[maemo-community] My Perception of the Maemo/MeeGo Community

From: Craig Woodward woody at rochester.rr.com
Date: Wed Aug 17 01:00:32 EEST 2011
There's one small bit I want to clarify.  Something I think needs to be said publicly.  And yes, the rest we've taken off-line to private e-mail. :)

One of the big limitations of e-communication is the lack of emphasis, pitch and gesture, which can be critical in determining the mood and tone of the author.  To replace that when reading, the mind generally uses more subtle cues in the language.  Indeed, those cues are biased not only by personal expectations of the reader, but also by cultural norms.  This is partially why some books are huge hits in one country and bomb in others, even when they share a common language (US/UK, for example).

I think Randall pegged it exactly when saying:

>I do have a tendency to use very stark words when making a point (as I am doing in this reply), and that's solely to be very clear.  Some mistake that for hostile tone...

I think that's exactly what's happened here.  Unless it's prefaced with that intention (as I did when replying to him, and he did in the last reply to me) the default reading of blunt language is generally considered hostile.  At least it is on this side of the pond.  When prefaced correctly, that interpretation of tone can be offset, if not eliminated completely.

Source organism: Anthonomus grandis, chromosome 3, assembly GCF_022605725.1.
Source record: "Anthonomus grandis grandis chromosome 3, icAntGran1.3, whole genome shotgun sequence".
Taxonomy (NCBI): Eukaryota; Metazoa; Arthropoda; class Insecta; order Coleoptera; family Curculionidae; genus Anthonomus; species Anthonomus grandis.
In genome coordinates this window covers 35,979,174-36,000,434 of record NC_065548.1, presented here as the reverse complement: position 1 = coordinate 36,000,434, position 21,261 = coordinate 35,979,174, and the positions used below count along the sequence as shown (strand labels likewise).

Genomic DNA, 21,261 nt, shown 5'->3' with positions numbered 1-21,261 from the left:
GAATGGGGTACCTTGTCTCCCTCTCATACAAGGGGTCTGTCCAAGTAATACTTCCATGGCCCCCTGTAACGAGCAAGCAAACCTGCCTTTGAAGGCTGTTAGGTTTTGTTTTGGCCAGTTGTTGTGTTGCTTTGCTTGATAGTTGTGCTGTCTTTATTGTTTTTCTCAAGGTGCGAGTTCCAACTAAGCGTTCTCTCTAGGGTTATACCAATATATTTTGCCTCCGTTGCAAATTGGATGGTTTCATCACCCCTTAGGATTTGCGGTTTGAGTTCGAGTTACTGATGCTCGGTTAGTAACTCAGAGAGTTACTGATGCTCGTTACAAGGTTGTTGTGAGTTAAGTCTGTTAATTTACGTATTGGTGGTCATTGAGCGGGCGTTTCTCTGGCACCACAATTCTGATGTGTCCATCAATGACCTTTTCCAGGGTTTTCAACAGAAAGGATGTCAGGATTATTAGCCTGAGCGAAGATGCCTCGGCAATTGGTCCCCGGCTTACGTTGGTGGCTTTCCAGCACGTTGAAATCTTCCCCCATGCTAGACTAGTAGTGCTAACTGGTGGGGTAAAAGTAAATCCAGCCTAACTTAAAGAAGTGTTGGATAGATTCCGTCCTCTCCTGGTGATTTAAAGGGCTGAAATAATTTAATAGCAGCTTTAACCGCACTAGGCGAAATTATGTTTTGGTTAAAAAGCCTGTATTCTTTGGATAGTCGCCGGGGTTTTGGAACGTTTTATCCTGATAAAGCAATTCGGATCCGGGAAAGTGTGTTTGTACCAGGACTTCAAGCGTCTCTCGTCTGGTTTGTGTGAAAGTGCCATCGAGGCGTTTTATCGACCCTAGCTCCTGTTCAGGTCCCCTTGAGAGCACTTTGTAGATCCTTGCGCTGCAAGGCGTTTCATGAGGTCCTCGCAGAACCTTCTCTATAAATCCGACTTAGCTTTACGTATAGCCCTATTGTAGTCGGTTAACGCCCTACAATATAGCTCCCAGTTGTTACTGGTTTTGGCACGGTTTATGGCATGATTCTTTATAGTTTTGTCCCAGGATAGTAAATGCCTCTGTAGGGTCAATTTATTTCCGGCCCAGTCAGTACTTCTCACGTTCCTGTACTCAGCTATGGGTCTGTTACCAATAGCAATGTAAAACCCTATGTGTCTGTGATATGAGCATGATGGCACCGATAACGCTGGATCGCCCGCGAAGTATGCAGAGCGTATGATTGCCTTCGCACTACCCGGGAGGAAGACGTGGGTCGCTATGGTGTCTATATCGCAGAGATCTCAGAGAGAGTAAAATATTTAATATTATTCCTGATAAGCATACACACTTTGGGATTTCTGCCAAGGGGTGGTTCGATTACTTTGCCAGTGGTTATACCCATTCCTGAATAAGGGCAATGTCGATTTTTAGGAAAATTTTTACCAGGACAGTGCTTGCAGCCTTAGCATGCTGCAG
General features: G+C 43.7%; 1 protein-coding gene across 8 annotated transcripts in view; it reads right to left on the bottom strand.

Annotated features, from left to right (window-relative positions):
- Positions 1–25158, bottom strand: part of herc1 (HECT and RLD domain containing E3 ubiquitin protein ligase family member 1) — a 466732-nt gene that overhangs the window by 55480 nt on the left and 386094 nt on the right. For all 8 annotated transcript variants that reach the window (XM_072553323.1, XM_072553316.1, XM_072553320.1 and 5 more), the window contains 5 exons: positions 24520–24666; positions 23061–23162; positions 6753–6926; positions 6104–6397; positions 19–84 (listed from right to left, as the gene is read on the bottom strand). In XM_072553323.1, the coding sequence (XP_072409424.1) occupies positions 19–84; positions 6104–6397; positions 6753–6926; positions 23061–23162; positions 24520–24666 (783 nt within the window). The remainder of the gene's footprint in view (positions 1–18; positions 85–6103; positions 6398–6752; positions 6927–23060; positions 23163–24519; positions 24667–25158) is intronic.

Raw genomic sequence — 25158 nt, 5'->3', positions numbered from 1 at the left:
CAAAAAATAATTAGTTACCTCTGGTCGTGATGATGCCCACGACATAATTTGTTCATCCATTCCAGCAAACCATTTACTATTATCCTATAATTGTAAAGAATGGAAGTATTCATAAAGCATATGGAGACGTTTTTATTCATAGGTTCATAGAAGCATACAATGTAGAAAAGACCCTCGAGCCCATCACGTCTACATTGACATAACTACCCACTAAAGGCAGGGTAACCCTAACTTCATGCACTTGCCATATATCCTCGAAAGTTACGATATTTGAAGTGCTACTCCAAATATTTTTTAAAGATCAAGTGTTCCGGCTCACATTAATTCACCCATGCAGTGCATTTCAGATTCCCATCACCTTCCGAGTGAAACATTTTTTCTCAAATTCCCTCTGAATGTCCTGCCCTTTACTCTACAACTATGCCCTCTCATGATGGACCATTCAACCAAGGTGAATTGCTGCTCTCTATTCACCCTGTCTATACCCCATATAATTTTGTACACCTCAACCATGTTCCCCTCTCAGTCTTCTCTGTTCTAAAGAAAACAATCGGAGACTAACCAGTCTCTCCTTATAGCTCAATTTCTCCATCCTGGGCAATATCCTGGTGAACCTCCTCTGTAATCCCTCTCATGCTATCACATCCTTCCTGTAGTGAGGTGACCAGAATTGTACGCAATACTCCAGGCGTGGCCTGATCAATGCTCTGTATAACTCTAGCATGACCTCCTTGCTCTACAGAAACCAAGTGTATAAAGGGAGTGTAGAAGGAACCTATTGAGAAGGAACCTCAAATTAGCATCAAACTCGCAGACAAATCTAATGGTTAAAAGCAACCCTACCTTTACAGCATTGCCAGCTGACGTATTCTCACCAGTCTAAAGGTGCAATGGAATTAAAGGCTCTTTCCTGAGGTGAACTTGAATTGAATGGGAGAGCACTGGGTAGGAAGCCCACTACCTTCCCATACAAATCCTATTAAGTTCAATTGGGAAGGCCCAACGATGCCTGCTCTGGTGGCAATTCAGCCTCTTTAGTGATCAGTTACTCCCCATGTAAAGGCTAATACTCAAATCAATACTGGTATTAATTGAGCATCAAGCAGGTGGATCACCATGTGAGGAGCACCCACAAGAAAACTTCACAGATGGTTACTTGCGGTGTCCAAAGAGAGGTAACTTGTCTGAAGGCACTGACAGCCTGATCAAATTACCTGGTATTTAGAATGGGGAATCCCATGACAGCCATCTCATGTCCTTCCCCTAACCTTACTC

I'm not claiming fault, or saying such interpretation is right or wrong. Nor am I saying that it's universally accepted that blunt terms imply a rude tone.  I'm just trying to bring awareness that we need to be cautious when changing our writing style, even when it's for the sake of clarity, to make sure we preface or implicitly set the tone so it's not misinterpreted.  As a reader, we must also accept that differing cultures may have other ways of speaking, which do not properly translate to the tone or mood we may be accustomed to.  So, this does cut both ways.

Just something to keep in mind as you communicate on-line, especially in forums with a wide range of cultures and languages, and a distinct lack of mark-up capability.

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